How To Stop Procrastinating And Get Done What Matters

“The Overcoming Procrastination workshop has been postponed,” read the notice on Facebook. I think the organizers missed the irony! Procrastination is a huge problem. One that costs you money, credibility, and more importantly, opportunity. Here’s how to stop procrastinating and get thing done. 

For 3 years, I wanted to expand and publish a reflection journal for coaches that we printed ourselves and provided to our coach training participants. The journal would be better with more instruction and a variety of new examples. I know how to publish it. It would sell – a sure thing. So, why do I keep putting it off?

Oscar Wilde wrote, “I never put off till tomorrow what I can possibly do – the day after.”

We laugh about procrastination, but it keeps us from achieving our goals, makes our grades worse, and costs us money.

Why Do We Procrastinate?

Here’s why I procrastinate. See if you can relate to any of them.

  1. I’ll have time later. This reason constantly plagues me. I’m not alone. Psychologists have identified our tendency to believe we will have more time later (we won’t) and underestimate (by 50%) how long it will take to do something. I wrote about this in another post.
  2. I don’t want to do it. We’re not interested or motivated to do some things. For me it’s bookkeeping, answering emails, writing a report, or getting a newsletter out.
  3. I don’t know how to do it. If we’re not clear about how to do something, it’s easy to be hesitant to begin. After all, we don’t want to start and then get stuck midway through the task.
  4. If I can’t do it right, I don’t do it at all. This could be perfectionism or self-protection against disappointment if the finished task doesn’t meet our standards.
  5. Other things keep crowding in. Life is busy with many demands. Some things can’t wait and push to the front of the line. Other important but not urgent things get relegated to “when I have time,” which we rarely do.
  6. I’m worried I’ll fail… or succeed. If we do something, we risk failing at it. What if no one buys my Reflection Journal for Coaches? Or what if the reviews are unfavorable? Sometimes we worry about the results of success. What if this thing takes off and makes me busier than I am already?

How to Stop Procrastinating and Get Things Done

Procrastination can be beat. It’s easier than you might imagine. This is how I personally fight procrastination and how I’ve help many others to do the same.

  1. Clarify the goal. What exactly is the goal? Be specific. In the case of my Reflection Journal for Coaches, it’s “publish an expanded and professionally designed journal.”
  2. Know why the goal is important to you. What will achieving this do for you? Sometimes the answer is to keep our bosses happy. But, if possible, link the goal to your own personal values and vision.
  3. Decide you will do it. Make a commitment to accomplishing the goal by a certain time. Commit in your heart, not just your mind. And commit to someone else. I can already feel greater determination after writing my goal above for all the world to see. Oh, and I want to have it done by May 1, 2015.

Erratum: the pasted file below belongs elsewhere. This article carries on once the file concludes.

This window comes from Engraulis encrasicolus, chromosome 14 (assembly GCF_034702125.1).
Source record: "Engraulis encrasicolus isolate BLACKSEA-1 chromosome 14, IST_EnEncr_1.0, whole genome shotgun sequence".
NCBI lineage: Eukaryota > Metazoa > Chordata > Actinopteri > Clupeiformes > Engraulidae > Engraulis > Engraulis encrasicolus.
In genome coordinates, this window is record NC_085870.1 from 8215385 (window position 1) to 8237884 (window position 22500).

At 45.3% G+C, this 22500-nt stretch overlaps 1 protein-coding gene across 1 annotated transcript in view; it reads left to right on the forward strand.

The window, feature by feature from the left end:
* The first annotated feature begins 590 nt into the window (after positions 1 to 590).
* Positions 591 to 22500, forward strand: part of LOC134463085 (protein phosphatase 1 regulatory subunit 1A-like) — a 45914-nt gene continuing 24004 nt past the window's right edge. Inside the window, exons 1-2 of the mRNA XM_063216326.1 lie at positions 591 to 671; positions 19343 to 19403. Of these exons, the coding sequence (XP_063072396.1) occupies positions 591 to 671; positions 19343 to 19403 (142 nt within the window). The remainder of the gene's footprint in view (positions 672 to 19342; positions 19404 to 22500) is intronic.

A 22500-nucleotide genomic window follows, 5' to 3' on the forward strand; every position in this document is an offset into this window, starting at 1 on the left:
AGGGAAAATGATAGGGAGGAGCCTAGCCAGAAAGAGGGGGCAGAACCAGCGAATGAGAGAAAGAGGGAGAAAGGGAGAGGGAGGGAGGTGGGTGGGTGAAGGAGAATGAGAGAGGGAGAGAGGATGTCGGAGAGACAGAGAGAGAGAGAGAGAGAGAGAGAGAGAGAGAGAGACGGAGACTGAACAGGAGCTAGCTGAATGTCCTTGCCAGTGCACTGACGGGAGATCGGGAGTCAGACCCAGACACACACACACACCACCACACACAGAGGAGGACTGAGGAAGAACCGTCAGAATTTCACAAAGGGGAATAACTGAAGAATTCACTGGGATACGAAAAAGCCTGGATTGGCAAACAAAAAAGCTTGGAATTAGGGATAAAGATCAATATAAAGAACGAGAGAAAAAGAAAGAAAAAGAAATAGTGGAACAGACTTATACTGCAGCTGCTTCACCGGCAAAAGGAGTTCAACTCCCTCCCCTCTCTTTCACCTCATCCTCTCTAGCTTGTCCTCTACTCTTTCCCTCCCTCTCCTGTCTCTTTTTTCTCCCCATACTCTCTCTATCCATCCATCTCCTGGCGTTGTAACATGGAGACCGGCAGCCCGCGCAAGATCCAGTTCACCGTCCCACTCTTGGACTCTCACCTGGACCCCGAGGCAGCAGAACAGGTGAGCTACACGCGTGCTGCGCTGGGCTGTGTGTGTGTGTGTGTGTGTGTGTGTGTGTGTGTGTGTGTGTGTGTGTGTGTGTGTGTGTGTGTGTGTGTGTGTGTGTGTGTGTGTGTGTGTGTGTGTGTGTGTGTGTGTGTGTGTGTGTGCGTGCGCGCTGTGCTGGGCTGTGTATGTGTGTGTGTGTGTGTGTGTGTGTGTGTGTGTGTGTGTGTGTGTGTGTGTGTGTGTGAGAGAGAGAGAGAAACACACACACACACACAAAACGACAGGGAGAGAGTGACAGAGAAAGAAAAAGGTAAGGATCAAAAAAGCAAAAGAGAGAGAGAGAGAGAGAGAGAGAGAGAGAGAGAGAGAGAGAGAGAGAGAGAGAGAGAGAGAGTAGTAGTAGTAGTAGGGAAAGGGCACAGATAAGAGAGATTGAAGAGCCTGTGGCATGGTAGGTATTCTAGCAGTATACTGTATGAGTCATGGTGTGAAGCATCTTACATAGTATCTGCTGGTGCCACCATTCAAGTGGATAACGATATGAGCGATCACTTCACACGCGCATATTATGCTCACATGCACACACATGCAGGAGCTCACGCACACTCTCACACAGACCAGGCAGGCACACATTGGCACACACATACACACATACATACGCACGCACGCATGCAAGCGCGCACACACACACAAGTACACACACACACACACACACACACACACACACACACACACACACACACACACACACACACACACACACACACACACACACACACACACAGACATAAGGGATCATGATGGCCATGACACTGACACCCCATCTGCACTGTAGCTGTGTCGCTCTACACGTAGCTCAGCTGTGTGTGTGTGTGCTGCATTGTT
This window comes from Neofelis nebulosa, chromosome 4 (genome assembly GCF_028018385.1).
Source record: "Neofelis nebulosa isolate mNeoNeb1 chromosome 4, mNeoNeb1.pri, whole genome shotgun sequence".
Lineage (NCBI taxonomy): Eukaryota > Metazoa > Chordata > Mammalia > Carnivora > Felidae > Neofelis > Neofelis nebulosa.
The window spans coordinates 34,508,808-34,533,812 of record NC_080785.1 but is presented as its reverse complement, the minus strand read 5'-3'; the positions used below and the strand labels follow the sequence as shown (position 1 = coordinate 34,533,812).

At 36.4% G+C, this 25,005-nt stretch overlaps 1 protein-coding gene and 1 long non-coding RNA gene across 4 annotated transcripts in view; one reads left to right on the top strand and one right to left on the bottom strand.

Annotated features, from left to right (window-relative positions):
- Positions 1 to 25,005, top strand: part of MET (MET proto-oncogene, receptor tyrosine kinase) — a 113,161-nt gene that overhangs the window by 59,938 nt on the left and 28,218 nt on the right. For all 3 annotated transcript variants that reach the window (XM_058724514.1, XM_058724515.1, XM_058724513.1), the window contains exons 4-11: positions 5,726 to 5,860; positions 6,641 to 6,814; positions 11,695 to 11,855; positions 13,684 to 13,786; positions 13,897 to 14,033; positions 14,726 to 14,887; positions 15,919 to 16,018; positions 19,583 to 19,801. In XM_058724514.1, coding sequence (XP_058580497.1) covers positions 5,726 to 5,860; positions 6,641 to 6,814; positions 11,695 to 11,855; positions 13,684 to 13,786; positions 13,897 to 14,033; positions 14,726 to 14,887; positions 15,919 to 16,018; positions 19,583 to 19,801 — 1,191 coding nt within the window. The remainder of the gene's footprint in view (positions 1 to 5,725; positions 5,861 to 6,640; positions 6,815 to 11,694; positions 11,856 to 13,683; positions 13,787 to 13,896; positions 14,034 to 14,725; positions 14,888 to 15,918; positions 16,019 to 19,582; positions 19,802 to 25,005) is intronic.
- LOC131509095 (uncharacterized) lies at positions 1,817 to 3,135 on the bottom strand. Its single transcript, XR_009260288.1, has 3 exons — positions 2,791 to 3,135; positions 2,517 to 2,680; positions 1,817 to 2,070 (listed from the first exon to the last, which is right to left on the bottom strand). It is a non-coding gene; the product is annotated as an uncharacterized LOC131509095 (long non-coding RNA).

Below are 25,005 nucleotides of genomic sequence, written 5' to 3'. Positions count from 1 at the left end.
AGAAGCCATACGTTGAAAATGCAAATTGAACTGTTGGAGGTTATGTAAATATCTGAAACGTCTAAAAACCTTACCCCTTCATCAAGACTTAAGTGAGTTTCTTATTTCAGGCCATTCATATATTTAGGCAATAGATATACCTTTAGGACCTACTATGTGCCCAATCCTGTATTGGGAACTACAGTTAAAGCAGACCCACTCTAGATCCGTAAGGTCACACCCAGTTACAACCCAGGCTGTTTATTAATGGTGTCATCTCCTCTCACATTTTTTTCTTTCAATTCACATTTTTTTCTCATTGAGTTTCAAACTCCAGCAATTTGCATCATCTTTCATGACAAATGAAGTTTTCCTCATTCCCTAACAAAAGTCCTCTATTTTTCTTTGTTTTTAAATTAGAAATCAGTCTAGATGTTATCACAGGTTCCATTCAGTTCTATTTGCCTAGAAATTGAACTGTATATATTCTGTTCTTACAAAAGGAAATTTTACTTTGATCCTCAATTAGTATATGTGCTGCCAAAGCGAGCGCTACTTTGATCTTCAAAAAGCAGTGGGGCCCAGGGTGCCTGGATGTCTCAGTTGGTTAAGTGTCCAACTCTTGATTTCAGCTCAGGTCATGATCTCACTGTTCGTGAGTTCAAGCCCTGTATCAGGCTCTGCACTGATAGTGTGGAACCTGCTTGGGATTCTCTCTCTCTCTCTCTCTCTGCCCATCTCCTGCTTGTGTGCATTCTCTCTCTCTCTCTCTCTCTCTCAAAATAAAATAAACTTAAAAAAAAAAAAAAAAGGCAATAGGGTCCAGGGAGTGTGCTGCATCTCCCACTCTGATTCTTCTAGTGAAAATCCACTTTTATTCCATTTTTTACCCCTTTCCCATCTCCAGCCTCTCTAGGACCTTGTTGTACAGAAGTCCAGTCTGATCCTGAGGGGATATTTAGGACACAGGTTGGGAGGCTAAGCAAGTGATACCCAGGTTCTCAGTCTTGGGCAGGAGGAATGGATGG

4. Break the goal into tasks. What are the necessary tasks to accomplish your goal? This is more than just planning, it’s also motivational. By completing each task you experience a small victory – something to celebrate.
  5. Schedule the tasks. Here’s where we get real. You must move the tasks off your to-do list and schedule them into your calendar. Find blocks of time and protect them.
  6. Do it. For each block of time, and each task, think through points 1-4 above. Then do the work. Push to accomplish something tangible during each block of time you’re working.
  7. Ask for help when you need it. I’ve coached many people to achieve goals they haven’t been able to do on their own. And I’ve been coached myself. Draw on expertise when you need it. I plan to get help with editing, and use for the design of the journal.
  8. Keep going until it “ships.” I like Seth Godin’s phrasing about “shipping” your product, service, goal, or task. “Shipping” means getting it out there. It’s done for now. It can always be improved, but do that after people have actually interacted with it. It’s much less risky to ship early and revise later than to invest huge into something up front, only then to find out if people will respond to it. Only a one or two out of 10 things are going to take off, if we’re lucky. So “ship” 10 things to find your winner!

The Reflective Journal for Coaches finally was published. I’m glad to get it out.

Now it’s your turn. What goal came to your mind as you read this post? Follow the steps above to go after it and get it done. Feel free to post your goal below. Don’t forget to comment again after you achieve it. I want to celebrate with you!

Question: What helps you overcome procrastination? You can leave a comment by clicking here.

    Keith is President of Creative Results Management. He helps busy leaders multiply their impact. Keith is the author of several books including The COACH Model for Christian Leaders.

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